Health Promotion Switzerland

Choosing your team

Composition of project teams

The project team includes everyone who carries out tasks of project planning and implementation and who, in performing those duties, reports to the "project management. Project teams may include people from different departments of an organization and from different organizations, whereby the ratio of line organization and project organization can be designed in many different ways.

Selection of project staff

The posts created by a project can be filled once the financing is in place and the implementation assured. The project leader should preferably be designated before the other project staff is selected. This allows the project leader to participate in the selection process and to ensure that the team is complementary.

The recruitment of team members should be initiated only when the profile of the required technical, methodological and social skills has been established and when detailed task descriptions are available.

Binding nature of collaboration

Collaboration is facilitated and the risk of staff fluctuation reduced if binding agreements on the subject and the conditions of collaboration are established. Experienced staff from within the executing institution may be asked to participate, or jobs with the desired profile may be advertised. In both cases binding written agreements are needed.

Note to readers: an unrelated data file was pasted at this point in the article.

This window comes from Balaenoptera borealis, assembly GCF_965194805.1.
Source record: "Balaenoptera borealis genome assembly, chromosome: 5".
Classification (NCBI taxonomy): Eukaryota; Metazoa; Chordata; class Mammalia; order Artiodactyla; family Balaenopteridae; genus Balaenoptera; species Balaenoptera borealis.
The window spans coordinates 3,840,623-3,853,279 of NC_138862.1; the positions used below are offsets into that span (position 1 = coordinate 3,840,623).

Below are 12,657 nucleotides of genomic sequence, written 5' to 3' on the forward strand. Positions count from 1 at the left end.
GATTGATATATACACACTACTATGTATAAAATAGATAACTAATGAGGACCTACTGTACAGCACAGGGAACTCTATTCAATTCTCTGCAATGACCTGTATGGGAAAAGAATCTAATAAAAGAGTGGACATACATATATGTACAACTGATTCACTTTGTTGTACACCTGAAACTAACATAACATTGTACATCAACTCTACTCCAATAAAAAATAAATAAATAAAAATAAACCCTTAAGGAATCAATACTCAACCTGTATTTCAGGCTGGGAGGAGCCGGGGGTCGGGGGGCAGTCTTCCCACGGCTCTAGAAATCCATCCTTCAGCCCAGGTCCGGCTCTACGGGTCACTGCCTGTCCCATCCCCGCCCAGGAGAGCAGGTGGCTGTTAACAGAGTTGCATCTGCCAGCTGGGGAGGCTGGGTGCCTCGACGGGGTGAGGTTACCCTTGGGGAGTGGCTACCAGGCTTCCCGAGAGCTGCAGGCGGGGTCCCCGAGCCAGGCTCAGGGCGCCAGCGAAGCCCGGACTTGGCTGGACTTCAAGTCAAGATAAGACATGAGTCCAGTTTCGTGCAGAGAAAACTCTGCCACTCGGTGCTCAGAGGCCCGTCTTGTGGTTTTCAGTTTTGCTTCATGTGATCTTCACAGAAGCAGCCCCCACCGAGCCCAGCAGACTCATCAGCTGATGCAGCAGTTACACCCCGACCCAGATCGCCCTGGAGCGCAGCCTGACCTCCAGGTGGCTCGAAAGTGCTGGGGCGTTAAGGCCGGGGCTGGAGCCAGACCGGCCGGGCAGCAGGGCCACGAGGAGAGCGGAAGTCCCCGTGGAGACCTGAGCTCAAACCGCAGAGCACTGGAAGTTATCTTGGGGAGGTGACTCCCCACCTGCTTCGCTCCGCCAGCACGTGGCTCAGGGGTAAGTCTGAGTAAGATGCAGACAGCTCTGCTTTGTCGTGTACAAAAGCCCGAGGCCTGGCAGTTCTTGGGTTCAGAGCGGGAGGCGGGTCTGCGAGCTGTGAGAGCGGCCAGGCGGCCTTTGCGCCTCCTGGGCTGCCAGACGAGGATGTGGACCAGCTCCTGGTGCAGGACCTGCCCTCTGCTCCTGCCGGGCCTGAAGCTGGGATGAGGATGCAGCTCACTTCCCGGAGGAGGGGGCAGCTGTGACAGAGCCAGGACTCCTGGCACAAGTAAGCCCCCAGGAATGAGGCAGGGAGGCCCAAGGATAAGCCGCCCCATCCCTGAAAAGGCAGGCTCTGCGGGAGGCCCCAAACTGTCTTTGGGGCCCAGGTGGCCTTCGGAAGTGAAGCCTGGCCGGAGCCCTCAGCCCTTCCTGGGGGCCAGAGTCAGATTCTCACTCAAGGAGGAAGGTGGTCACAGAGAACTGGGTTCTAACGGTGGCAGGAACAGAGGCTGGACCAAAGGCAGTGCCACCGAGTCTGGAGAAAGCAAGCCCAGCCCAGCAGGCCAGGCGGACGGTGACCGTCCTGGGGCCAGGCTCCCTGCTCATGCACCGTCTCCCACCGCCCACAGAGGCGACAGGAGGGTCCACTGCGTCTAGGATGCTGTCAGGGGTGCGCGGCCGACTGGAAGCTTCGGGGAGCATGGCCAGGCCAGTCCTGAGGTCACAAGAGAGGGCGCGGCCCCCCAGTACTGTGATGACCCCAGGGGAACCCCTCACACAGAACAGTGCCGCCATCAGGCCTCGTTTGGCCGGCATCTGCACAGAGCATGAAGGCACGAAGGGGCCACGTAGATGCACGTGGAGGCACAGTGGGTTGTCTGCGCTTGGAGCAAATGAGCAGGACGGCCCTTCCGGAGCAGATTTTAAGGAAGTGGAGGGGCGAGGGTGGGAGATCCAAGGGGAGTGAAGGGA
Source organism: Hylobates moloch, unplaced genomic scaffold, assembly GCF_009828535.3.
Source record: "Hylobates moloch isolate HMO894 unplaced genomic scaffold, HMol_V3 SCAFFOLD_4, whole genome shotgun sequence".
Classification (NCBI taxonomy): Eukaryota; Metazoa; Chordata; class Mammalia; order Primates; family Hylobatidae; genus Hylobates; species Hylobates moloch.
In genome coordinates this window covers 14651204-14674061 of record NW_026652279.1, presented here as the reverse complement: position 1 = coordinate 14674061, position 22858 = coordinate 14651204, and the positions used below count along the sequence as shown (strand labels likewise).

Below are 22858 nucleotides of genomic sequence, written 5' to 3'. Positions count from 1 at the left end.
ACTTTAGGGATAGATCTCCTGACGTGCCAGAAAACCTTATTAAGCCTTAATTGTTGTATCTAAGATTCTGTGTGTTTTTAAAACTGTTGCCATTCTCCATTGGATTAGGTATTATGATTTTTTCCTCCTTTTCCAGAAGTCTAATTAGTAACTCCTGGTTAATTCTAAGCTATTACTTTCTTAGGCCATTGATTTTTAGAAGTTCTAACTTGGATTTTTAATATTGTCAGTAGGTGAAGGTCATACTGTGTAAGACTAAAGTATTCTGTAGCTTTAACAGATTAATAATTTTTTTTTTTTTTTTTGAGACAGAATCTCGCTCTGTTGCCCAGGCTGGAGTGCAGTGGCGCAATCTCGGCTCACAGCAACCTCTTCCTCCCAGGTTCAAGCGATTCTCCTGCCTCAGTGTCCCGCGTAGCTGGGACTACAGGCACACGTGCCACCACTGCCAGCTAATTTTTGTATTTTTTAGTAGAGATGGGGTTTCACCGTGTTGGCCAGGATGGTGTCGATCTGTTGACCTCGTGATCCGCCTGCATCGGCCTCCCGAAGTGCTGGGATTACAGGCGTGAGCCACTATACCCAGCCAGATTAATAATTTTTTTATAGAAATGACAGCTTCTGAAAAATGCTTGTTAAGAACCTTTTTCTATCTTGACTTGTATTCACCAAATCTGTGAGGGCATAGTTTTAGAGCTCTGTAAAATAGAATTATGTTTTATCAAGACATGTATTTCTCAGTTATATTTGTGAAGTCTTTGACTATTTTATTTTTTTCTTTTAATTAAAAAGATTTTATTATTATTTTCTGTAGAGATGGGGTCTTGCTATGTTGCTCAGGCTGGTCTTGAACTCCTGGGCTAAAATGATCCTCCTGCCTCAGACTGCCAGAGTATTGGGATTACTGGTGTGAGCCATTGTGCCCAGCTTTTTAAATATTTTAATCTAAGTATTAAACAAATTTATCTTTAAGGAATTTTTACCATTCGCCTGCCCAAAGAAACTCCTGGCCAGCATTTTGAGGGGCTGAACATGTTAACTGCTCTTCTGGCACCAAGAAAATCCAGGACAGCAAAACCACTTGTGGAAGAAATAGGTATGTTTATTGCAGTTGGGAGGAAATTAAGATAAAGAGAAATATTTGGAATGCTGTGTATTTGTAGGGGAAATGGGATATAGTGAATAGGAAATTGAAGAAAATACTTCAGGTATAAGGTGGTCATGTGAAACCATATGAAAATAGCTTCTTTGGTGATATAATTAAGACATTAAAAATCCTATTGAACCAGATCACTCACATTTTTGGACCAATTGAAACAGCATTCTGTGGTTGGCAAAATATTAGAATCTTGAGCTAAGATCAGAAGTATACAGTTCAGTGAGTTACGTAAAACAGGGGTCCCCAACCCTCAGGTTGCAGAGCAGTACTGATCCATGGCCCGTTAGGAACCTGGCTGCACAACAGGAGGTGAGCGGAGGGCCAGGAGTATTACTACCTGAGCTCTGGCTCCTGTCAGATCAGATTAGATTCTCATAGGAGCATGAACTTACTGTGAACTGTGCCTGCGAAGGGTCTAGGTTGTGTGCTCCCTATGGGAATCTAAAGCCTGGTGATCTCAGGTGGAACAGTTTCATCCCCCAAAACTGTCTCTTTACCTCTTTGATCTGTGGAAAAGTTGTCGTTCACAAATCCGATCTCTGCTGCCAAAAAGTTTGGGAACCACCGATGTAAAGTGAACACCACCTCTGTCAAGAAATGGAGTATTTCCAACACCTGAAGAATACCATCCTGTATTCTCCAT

If an external specialist is engaged, a suitable contract specifying tasks, wages and conditions of employment (e.g. social security contributions) has to be concluded.

If people from within the institution are charged with the project management or assigned to any other project task, there needs to be a written agreement regarding workload and responsibilities.

For many projects, mandates are entrusted to external experts. To ensure the binding nature of such mandates, contracts or agreements of service stipulating in detail the expected services must be concluded.

If non-paid volunteers are involved in a project (e.g. representatives delegated by the target groups and stakeholders) their functions also need to be specified in a written agreement.

Turnover in personnel

Despite all precautions, turnover in personnel must be envisaged and it is important to provide for this eventuality from the start. If changes in personnel occur during the course of a project valuable project-specific experience may be lost. Newcomers might find it difficult to understand what has been done previously and this could slow the project down.

It is therefore useful to name a person to replace each important post in a project, in case of short-term absence (illness, accident). The question of appropriate documentation also needs to be addressed early on in the project and then has to be planned, implemented and supervised accordingly.

Note: Depending on the stage of the project the following recommendations and questions on which to reflect are addressed to the project sponsors, the project management and / or the project team.

Bibliographical references

  • Kerzner, Harold (2006). Project Management. A systems approach to planning, scheduling, and controlling. Ninth edition. Hoboken, NJ: Wiley.